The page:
Respectfully submitted,

Dr. Christopher A. Rollston

*I gratefully acknowledge the assistance of Omar al-Ghul and also of Eran Arie with regard to various aspects of this article. Also, a number of my previous articles can be found on www.academia.edu . In addition, I am on facebook: search for Christopher Rollston…I often post articles on fb that revolve around the fields of archaeology, epigraphy, and anthropology in general.

Select Bibliography
Cotton, H., et al (eds). Corpus Inscriptionum Iudaeae/Palaestinae. Berlin: de Gruyter, 2010.
Greenhut, Z. “The ‘Caiaphas’ Tomb in North Talpiyot.” ‘Atiqot 21 (1992): 63-71.
Horbury, W. “The ‘Caiaphas’ Ossuaries and Joseph Caiaphas.” PEQ 126 (1994): 32-48.
Rahmani, L. Y. A Catalogue of Jewish Ossuaries. Jerusalem: Israel Antiquities Authority, 1994.
Reich, R. “Ossuary Inscriptions from the ‘Caiaphas’ Tomb.” ‘Atiqot 21 (1992): 72-77.
Waltke, B. K. and O’Connor, M. An Introduction to Biblical Hebrew Syntax. Winona Lake: Eisenbrauns,
Zias, J. “Human Skeletal Remains from the ‘Caiaphas’ Tomb.” ‘Atiqot 21 (1992): 77-80.
Zissu, B. and Goren, Y. IEJ 61 (2011)


6 Comments to “The Ossuary of Mariam Daughter of Yeshua’ in Context: Limning the Broad Tableau of the Epigraphic and Literary Data”

  1. Hi Chris: As I noted on Bob Cargill’s blog, the reading within the ossuary is actually כהן במעזיה, “priest in (the course of) Maaziah.” It would be very unusual (although not impossible) to have an indefinite noun (כהן) in a genitive construction with a definite noun (דמעזיה). More normal for the meaning “a priest of Maaziah” would be למעזיה or במעזיה. The latter is what we have here. Overall an excellent treatment.

  2. Thanks for the note, Ed. I have just now added into the article proper a reference to your reading. I haven’t seen a good photo of the entire inscription yet, but hope to see one (or a selection of photos) soon. Thanks again for the reading and the kind words.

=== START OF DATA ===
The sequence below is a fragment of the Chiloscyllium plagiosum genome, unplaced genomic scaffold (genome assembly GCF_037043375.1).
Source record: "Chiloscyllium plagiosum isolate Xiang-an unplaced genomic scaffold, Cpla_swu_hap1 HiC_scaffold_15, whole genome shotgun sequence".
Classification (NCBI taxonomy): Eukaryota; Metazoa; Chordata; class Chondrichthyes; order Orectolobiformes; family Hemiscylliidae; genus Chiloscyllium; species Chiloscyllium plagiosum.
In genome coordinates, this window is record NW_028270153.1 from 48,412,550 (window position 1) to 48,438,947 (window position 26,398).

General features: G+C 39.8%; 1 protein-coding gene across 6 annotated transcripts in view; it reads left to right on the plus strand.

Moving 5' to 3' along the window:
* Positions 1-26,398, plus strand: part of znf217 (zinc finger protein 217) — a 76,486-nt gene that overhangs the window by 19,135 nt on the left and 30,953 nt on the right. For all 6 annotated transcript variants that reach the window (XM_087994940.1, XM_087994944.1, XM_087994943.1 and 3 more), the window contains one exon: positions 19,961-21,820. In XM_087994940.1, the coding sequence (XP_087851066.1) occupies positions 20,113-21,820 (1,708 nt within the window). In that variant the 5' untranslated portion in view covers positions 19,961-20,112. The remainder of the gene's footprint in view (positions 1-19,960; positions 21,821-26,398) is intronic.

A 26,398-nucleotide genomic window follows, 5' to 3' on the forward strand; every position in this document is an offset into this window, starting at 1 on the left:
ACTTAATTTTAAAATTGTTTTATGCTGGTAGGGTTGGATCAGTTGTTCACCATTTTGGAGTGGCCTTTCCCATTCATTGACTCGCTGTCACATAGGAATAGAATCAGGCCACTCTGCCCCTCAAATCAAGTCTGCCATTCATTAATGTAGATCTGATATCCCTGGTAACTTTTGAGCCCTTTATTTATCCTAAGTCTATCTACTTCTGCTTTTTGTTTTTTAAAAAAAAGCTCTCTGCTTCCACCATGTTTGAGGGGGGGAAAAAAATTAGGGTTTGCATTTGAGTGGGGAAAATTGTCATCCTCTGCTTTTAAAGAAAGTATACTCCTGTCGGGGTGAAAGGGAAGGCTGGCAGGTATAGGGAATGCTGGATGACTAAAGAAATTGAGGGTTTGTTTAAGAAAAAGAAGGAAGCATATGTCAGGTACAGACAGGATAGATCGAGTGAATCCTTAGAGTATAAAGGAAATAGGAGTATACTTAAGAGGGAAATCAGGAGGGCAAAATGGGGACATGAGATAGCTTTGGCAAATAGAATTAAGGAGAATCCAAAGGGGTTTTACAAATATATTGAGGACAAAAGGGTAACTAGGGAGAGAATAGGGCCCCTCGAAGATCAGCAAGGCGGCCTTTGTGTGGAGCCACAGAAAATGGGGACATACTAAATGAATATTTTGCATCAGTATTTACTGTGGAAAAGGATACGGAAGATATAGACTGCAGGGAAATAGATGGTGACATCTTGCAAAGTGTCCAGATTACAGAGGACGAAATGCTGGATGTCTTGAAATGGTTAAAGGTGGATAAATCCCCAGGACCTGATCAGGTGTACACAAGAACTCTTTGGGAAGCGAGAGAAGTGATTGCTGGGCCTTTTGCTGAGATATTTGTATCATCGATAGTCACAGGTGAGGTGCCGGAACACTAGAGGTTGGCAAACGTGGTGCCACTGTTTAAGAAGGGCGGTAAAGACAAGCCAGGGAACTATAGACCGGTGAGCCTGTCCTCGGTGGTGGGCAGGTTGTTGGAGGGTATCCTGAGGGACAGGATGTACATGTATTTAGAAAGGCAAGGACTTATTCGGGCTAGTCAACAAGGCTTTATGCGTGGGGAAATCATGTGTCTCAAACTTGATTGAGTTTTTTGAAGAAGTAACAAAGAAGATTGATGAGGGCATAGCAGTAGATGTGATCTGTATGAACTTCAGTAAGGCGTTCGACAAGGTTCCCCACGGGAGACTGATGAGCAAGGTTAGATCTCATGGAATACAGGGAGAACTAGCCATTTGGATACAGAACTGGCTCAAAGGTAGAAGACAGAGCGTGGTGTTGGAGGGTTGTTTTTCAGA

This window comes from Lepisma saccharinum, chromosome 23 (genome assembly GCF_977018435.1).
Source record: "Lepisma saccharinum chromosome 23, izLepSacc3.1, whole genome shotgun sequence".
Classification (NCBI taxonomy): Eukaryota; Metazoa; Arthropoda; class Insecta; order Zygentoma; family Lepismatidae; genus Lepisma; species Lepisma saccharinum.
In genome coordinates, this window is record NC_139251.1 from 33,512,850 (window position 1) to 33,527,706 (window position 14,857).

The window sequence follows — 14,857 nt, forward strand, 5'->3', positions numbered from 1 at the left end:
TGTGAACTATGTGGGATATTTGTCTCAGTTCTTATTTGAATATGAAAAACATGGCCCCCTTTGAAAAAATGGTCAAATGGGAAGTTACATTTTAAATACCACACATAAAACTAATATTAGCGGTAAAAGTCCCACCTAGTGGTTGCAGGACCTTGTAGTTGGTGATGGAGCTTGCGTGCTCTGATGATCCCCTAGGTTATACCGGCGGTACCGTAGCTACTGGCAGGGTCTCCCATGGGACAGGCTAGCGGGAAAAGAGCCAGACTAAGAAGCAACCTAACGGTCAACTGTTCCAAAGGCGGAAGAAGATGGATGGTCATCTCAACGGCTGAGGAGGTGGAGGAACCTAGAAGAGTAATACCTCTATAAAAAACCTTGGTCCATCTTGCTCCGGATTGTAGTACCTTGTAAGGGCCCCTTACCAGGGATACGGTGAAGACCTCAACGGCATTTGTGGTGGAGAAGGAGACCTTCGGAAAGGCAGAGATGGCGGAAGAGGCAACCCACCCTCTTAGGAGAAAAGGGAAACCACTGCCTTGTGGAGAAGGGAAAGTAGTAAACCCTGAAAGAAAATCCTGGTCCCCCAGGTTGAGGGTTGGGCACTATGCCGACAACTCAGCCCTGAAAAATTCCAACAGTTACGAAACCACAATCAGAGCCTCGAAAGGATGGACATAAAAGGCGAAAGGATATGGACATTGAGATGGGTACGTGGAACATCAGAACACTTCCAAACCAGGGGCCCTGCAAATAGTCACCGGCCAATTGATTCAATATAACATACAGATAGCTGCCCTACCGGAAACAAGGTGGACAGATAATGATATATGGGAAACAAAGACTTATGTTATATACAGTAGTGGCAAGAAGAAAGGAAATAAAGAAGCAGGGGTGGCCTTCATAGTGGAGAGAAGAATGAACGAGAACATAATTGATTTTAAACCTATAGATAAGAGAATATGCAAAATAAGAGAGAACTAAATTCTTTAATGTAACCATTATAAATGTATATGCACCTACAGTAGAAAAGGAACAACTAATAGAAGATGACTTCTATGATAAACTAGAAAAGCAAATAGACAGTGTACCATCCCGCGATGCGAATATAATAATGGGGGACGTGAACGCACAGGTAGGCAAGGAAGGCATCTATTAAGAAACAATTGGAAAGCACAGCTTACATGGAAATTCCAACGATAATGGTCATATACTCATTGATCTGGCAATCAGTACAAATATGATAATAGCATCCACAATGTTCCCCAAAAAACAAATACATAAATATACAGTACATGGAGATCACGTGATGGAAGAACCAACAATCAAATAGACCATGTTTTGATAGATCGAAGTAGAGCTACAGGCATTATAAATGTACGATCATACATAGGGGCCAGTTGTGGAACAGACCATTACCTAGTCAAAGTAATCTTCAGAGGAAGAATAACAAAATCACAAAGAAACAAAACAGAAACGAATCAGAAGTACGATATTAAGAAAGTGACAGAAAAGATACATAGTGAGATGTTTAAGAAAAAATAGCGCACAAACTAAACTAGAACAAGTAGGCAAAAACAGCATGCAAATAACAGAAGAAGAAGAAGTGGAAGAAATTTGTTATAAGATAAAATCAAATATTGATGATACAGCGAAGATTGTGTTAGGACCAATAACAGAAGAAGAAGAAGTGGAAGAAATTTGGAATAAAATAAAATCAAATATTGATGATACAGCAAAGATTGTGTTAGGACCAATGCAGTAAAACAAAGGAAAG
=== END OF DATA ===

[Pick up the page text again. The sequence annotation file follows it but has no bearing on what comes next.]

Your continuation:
All best wishes,







  4. Thanks for finally writing about >The Ossuary of Mariam
    Daughter of Yeshua

  5. Hello There. I discovered your weblog using msn.
    That is a really neatly written article. I’ll be sure to bookmark it and return to learn more of your helpful information. Thanks for the post. I’ll definitely return.

  6. Chris,

    Thanks for a great article. I only wish that I could print it from my computer.

    As for your suggestion that Khirbet Qeiyafa might be a geographical connection for the Caiaphas family name there are two things that stand out: 1) another ossuary was discovered near there, near the Valley of Elah, with an inscription that read: ‘Mariam daughter of Shimon, son of Caiaphas’, which would seem to indicate that Caiaphas had two sons, Jesus and Simon and that perhaps Caiaphas had a wife named Mariam, since both granddaughters were named Mariam; 2) the nickname or family name Caiaphas is possibly taken from the place name Qeiyafa since the Valley of Elah was where David killed Goliath with a kepha or stone. Qeiyafa may be in honor of that event, and Joseph Caiaphas may have come from there.

    Is there any way that I can get a printed copy of this article?


    David Mirsch